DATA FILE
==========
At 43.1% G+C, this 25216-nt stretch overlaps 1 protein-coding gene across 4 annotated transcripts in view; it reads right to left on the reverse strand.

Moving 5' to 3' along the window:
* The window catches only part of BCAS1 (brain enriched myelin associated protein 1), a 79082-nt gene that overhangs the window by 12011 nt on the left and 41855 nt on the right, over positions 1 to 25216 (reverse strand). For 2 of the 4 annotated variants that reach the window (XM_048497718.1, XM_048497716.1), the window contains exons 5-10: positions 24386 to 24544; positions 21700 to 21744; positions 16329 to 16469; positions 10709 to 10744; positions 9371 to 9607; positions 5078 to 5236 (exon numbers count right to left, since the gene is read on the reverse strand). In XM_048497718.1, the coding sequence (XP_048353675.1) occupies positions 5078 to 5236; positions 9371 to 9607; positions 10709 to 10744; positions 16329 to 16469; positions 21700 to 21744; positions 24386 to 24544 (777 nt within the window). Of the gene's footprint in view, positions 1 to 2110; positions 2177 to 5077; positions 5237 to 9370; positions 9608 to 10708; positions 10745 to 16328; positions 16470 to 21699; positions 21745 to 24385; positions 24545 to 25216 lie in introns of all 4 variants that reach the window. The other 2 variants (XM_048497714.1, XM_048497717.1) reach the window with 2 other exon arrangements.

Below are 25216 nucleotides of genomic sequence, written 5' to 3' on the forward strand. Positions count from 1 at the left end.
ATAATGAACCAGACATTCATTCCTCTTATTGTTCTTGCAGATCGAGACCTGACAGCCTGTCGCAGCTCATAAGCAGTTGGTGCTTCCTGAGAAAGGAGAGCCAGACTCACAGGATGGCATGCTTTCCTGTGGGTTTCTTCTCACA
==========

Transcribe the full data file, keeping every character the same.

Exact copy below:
At 43.1% G+C, this 25216-nt stretch overlaps 1 protein-coding gene across 4 annotated transcripts in view; it reads right to left on the reverse strand.

Moving 5' to 3' along the window:
* The window catches only part of BCAS1 (brain enriched myelin associated protein 1), a 79082-nt gene that overhangs the window by 12011 nt on the left and 41855 nt on the right, over positions 1 to 25216 (reverse strand). For 2 of the 4 annotated variants that reach the window (XM_048497718.1, XM_048497716.1), the window contains exons 5-10: positions 24386 to 24544; positions 21700 to 21744; positions 16329 to 16469; positions 10709 to 10744; positions 9371 to 9607; positions 5078 to 5236 (exon numbers count right to left, since the gene is read on the reverse strand). In XM_048497718.1, the coding sequence (XP_048353675.1) occupies positions 5078 to 5236; positions 9371 to 9607; positions 10709 to 10744; positions 16329 to 16469; positions 21700 to 21744; positions 24386 to 24544 (777 nt within the window). Of the gene's footprint in view, positions 1 to 2110; positions 2177 to 5077; positions 5237 to 9370; positions 9608 to 10708; positions 10745 to 16328; positions 16470 to 21699; positions 21745 to 24385; positions 24545 to 25216 lie in introns of all 4 variants that reach the window. The other 2 variants (XM_048497714.1, XM_048497717.1) reach the window with 2 other exon arrangements.

Below are 25216 nucleotides of genomic sequence, written 5' to 3' on the forward strand. Positions count from 1 at the left end.
ATAATGAACCAGACATTCATTCCTCTTATTGTTCTTGCAGATCGAGACCTGACAGCCTGTCGCAGCTCATAAGCAGTTGGTGCTTCCTGAGAAAGGAGAGCCAGACTCACAGGATGGCATGCTTTCCTGTGGGTTTCTTCTCACA